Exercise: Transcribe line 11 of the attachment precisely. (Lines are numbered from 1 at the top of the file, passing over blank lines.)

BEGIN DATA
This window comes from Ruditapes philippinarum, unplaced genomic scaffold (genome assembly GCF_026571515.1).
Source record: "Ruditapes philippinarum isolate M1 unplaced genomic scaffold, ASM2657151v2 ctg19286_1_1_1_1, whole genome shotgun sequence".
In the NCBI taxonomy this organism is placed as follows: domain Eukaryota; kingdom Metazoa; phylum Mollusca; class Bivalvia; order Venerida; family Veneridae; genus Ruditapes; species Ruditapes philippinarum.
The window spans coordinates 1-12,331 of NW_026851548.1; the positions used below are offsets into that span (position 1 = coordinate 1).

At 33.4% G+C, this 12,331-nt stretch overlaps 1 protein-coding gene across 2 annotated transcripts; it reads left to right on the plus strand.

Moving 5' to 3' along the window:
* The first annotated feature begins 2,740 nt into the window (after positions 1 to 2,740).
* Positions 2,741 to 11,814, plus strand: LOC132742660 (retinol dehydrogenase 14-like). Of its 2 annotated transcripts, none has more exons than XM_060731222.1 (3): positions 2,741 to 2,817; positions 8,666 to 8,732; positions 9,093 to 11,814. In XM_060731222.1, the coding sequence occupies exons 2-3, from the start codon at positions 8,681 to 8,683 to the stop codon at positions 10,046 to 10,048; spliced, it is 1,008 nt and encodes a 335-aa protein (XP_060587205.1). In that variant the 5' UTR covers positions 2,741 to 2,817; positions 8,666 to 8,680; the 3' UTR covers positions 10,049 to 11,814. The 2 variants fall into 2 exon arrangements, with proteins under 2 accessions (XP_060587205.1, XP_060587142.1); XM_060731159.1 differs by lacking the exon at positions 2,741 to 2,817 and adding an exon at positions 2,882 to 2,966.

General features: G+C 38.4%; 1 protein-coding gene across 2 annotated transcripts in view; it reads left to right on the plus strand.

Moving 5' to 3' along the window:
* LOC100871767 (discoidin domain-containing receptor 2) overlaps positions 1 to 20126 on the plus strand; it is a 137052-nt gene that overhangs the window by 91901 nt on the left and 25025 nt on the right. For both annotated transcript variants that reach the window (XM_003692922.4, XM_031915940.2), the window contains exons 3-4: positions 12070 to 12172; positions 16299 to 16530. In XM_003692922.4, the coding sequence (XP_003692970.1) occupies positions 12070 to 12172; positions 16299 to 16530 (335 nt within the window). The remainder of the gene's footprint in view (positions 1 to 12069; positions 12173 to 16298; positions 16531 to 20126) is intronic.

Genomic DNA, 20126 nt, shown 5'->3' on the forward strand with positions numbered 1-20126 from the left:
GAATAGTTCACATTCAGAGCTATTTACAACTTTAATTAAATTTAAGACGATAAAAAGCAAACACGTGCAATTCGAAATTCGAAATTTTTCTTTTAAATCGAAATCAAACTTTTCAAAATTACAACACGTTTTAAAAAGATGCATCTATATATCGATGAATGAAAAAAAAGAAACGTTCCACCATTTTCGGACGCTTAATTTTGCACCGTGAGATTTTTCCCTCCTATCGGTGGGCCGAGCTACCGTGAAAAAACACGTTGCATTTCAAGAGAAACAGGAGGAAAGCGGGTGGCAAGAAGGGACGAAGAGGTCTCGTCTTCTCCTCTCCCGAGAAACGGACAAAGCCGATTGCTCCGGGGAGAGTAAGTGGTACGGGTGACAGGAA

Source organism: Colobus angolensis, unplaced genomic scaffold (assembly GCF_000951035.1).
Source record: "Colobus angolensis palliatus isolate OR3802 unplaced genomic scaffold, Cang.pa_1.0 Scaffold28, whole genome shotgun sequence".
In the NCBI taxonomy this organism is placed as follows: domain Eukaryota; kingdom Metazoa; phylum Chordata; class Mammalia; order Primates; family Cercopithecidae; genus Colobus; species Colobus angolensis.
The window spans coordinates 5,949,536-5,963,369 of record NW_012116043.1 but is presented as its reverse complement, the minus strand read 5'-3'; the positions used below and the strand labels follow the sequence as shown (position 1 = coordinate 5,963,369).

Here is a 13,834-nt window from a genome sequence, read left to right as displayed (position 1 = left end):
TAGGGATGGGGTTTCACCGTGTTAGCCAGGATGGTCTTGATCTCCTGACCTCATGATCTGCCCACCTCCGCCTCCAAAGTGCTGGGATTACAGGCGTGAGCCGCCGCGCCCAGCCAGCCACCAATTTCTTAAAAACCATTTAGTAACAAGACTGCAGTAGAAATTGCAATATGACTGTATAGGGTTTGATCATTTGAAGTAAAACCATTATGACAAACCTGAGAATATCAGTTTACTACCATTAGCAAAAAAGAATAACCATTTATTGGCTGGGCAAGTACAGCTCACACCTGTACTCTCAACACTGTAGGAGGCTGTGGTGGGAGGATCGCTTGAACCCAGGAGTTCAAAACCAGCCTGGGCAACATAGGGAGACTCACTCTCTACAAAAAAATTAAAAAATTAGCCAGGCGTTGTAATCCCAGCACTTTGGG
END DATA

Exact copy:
* LOC100871767 (discoidin domain-containing receptor 2) overlaps positions 1 to 20126 on the plus strand; it is a 137052-nt gene that overhangs the window by 91901 nt on the left and 25025 nt on the right. For both annotated transcript variants that reach the window (XM_003692922.4, XM_031915940.2), the window contains exons 3-4: positions 12070 to 12172; positions 16299 to 16530. In XM_003692922.4, the coding sequence (XP_003692970.1) occupies positions 12070 to 12172; positions 16299 to 16530 (335 nt within the window). The remainder of the gene's footprint in view (positions 1 to 12069; positions 12173 to 16298; positions 16531 to 20126) is intronic.